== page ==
The best TVs every year are always worth a look. Whether you are adding another TV to your home or looking to upgrade your existing TV, each year TVs take a step forward that makes getting one seriously appealing.
This is especially true if — like me — you haven’t updated your TV in several years. In fact, I currently am on year seven with my current LG 4K TV and I’ll be honest, I hadn’t felt left behind until recently.
Don’t get me wrong, I knew that as the years went on that my LG 55UJ7700 couldn’t hang with the best OLED TVs with its LCD screen, but I still had support for HDR10 and Dolby Vision. Combined with a 60Hz refresh rate, I never felt like I was lagging when playing Xbox games or was missing out on the picture quality of the latest top shows and movies.
But now, I find myself itching to make an upgrade, and the reason isn’t the lack of an OLED display — though there’s no way I don’t at least shell out for the LG A2 OLED TV with its sub $1,000 price tag for a 55-inch display. And it isn’t the lack of HDMI 2.1 ports given that I’m frankly fine with 4K resolution at 60fps.
No, the reason I want to upgrade is that the smart features of my old LG TV are sorely lacking — and I want to upgrade to the latest webOS.
What is webOS and why you need to upgrade
webOS is LG’s popular smart TV platform. All of the best TVs are smart TVs at this point, and even the best budget TVs are all using a smart TV platform, whether it is LG’s webOS, Samsung’s Tizen, Roku TV, Google TV, Vizio’s SmartCast or even Fire TV. You basically cannot get a “dumb TV” anymore, which definitely wasn’t the case back in 2017 when I bought my LG TV.
But my LG TV was, in fact, a smart TV. It ran webOS 3.5 initially and eventually was upgraded to webOS 5.8 but I rarely found myself using it. I was constantly using my Xbox as it gave me similar functionality. I even ditched the Magic Remote that came with my TV for a Logitech Harmony 650 so I could turn on my Xbox One S and my LG TV and control both with one remote. But now I find myself gaming less and wishing to use a smart TV more and my current TV just won’t cut it.
That’s because LG actually stopped updating the webOS on my TV back in 2020. Since then, I have missed out on three new versions of webOS: webOS 6, webOS 22 and now webOS 23, which will be coming to the new 2023 LG TV lineup. This is common practice with LG TVs, as LG typically reserves the newest version of webOS for the newest models.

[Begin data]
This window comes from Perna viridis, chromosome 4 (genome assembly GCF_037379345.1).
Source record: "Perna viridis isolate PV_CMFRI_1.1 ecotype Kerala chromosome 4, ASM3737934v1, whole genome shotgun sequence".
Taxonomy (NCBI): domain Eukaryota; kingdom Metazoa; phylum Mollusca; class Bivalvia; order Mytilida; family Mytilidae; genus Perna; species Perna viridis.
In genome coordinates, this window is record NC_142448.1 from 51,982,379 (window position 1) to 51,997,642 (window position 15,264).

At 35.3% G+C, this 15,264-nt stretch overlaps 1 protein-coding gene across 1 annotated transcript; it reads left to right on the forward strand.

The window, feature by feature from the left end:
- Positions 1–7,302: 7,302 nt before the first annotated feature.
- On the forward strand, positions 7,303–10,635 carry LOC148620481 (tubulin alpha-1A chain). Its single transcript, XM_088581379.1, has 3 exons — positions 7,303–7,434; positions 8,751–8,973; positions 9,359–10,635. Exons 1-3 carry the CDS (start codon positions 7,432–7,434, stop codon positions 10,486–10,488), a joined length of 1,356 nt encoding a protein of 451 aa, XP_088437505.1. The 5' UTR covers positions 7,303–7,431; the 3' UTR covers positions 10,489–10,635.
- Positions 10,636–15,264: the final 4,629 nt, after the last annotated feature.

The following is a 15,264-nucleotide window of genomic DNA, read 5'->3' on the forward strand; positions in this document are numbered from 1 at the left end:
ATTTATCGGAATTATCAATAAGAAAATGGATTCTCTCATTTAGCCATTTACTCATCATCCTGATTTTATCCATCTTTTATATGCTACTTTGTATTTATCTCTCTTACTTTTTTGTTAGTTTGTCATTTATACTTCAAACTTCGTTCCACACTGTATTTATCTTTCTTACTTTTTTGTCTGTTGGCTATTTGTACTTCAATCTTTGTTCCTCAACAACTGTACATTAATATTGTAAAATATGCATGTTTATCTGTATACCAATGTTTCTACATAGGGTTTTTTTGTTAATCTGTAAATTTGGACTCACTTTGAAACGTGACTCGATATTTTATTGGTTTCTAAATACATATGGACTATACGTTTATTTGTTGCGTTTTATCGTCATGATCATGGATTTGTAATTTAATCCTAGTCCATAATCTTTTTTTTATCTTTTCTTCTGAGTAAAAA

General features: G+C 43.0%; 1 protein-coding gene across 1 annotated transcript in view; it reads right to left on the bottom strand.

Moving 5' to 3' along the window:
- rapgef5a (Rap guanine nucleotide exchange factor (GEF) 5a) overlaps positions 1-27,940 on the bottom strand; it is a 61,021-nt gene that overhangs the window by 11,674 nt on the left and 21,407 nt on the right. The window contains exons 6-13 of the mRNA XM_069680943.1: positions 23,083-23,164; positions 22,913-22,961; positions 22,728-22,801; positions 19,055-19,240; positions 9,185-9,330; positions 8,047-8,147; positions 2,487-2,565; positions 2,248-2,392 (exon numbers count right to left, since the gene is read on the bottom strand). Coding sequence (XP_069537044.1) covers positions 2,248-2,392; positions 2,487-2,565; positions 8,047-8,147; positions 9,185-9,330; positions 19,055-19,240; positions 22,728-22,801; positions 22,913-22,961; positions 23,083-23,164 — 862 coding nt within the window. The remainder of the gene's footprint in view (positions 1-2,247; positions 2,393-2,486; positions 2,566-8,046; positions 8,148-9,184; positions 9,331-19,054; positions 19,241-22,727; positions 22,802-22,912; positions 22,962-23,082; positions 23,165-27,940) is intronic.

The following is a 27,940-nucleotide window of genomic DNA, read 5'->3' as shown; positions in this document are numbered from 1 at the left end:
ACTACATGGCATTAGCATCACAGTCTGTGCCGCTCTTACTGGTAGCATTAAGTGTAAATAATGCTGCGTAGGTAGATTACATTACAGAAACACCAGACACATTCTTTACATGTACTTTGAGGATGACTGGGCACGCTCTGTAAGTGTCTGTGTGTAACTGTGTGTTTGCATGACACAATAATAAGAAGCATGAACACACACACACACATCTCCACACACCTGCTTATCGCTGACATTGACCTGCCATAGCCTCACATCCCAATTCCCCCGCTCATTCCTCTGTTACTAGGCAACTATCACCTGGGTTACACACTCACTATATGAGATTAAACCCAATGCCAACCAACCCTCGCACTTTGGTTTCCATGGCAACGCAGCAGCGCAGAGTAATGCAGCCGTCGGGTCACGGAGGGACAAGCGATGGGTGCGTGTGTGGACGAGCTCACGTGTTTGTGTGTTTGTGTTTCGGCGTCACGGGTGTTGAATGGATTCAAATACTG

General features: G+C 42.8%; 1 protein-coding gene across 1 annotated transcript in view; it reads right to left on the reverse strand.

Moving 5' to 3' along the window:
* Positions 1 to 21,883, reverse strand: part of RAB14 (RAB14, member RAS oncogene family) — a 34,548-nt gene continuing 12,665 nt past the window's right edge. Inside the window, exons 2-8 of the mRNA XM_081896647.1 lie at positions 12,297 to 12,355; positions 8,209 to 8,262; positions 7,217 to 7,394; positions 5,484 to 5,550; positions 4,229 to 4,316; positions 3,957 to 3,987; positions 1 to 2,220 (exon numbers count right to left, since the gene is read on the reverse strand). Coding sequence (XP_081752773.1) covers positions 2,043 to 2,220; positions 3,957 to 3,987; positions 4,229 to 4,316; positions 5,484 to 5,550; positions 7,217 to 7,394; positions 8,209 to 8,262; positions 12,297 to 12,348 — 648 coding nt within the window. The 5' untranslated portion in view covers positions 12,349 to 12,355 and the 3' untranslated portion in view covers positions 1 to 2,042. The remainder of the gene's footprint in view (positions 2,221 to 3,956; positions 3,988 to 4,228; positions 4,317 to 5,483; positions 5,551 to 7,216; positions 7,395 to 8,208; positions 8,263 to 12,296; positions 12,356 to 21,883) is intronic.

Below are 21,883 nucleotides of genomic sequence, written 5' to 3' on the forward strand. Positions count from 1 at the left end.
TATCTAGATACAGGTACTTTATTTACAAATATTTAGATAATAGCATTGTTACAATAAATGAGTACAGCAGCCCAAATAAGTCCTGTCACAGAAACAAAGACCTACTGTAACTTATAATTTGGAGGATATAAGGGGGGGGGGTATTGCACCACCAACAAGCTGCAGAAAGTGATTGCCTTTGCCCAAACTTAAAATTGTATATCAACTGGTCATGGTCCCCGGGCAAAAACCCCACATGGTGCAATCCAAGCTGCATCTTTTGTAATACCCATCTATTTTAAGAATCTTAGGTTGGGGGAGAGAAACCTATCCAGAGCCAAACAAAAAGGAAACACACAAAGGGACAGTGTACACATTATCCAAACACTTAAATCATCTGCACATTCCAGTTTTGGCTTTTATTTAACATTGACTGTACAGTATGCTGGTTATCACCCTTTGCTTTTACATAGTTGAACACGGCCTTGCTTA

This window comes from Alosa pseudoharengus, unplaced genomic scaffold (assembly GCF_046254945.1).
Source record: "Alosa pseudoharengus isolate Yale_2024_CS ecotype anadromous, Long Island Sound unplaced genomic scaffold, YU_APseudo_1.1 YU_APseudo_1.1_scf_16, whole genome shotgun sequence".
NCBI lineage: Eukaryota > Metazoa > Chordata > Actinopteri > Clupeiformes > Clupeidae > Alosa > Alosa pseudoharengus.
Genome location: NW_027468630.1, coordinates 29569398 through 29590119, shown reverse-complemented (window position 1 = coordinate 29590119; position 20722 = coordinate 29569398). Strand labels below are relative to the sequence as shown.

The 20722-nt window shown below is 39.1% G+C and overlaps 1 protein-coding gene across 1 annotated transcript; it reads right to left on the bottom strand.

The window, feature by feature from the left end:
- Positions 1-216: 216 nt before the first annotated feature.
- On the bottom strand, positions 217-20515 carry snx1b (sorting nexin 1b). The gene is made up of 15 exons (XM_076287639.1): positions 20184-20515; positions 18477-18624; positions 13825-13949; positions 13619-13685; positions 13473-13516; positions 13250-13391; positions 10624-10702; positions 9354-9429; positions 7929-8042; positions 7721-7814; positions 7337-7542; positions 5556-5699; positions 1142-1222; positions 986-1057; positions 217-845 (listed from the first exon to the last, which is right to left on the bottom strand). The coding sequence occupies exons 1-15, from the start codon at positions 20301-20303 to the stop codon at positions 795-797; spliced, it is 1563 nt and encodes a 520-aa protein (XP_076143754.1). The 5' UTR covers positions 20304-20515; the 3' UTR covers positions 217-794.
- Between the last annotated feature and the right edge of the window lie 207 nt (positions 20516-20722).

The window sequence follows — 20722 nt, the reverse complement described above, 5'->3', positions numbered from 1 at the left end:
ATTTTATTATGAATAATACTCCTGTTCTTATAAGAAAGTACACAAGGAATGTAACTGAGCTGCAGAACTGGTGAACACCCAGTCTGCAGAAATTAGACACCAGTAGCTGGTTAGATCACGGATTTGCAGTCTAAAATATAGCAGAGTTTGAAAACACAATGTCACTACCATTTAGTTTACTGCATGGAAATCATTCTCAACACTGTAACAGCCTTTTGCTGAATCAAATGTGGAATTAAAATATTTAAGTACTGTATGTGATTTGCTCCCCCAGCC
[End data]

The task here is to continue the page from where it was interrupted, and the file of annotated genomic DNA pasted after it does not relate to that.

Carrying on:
Between those three versions, a lot of changes have been made. The user interface is completely different, transitioning from a bar of app shortcuts at the bottom of the screen to a full-screen desktop similar to the user interface of most current smart TVs. The Magic Remote has also received some serious upgrades, getting hotkeys for popular apps and added voice support for Amazon Alexa and Google Assistant through the LG ThinQ AI.
And those were just the upgrades from webOS 5 to webOS 6. webOS 22 added even more features including a built-in fitness app, additional user profiles and an ambient mode reminiscent of the Samsung Frame.
Finally, webOS 23, the most recent version of webOS added an additional level of smarts to the LG smart TV lineup. AI Concierge curates content based on your usage and searches and a new UI makes watching your favorite content easier than ever. LG also added support for Matter, the universal smart home protocol that companies including Google, Amazon and more have started to adopt to ensure your smart home technology works together seamlessly.
This means you could be able to control smart home devices from your LG Magic Remote. Now that’s a serious upgrade.
Verdict: Upgrading might actually make my smart TV smart
I’ll be honest, I’m still not sure that I’ll feel the need to fully upgrade to the 2023 LG TV models. While the LG G3 OLED TV is a definite step up from the LG G2 OLED TV, other TVs, including the LG C3 OLED TV and LG B3 OLED TV, aren’t markedly better than their predecessors. The LG C2 OLED TV remains a great choice for most people and the A-series was discontinued in the US, so if I want to really save some money I’ll need to get last year’s A2 OLED or the B2 OLED if I want 120Hz refresh rate.
So then it comes down to smart TV features and that means pitting webOS 22 vs webOS 23, and that might be enough to push me toward the newest models. While LG has previously indicated that Matter support will come to the 2022 LG TV lineup, at the moment only the 2023 lineup is confirmed to get Matter support. Additionally, AI Concierge and the redesigned UI could really make it easier for me to discover new content and watch my favorites all in one place.
Finally, as someone who has lived in the past for the past several years, I may just want to futureproof my new TV as possible. But regardless of whether I ultimately choose webOS 22 or webOS 23, I can’t wait to have a smart TV that’s actually smart.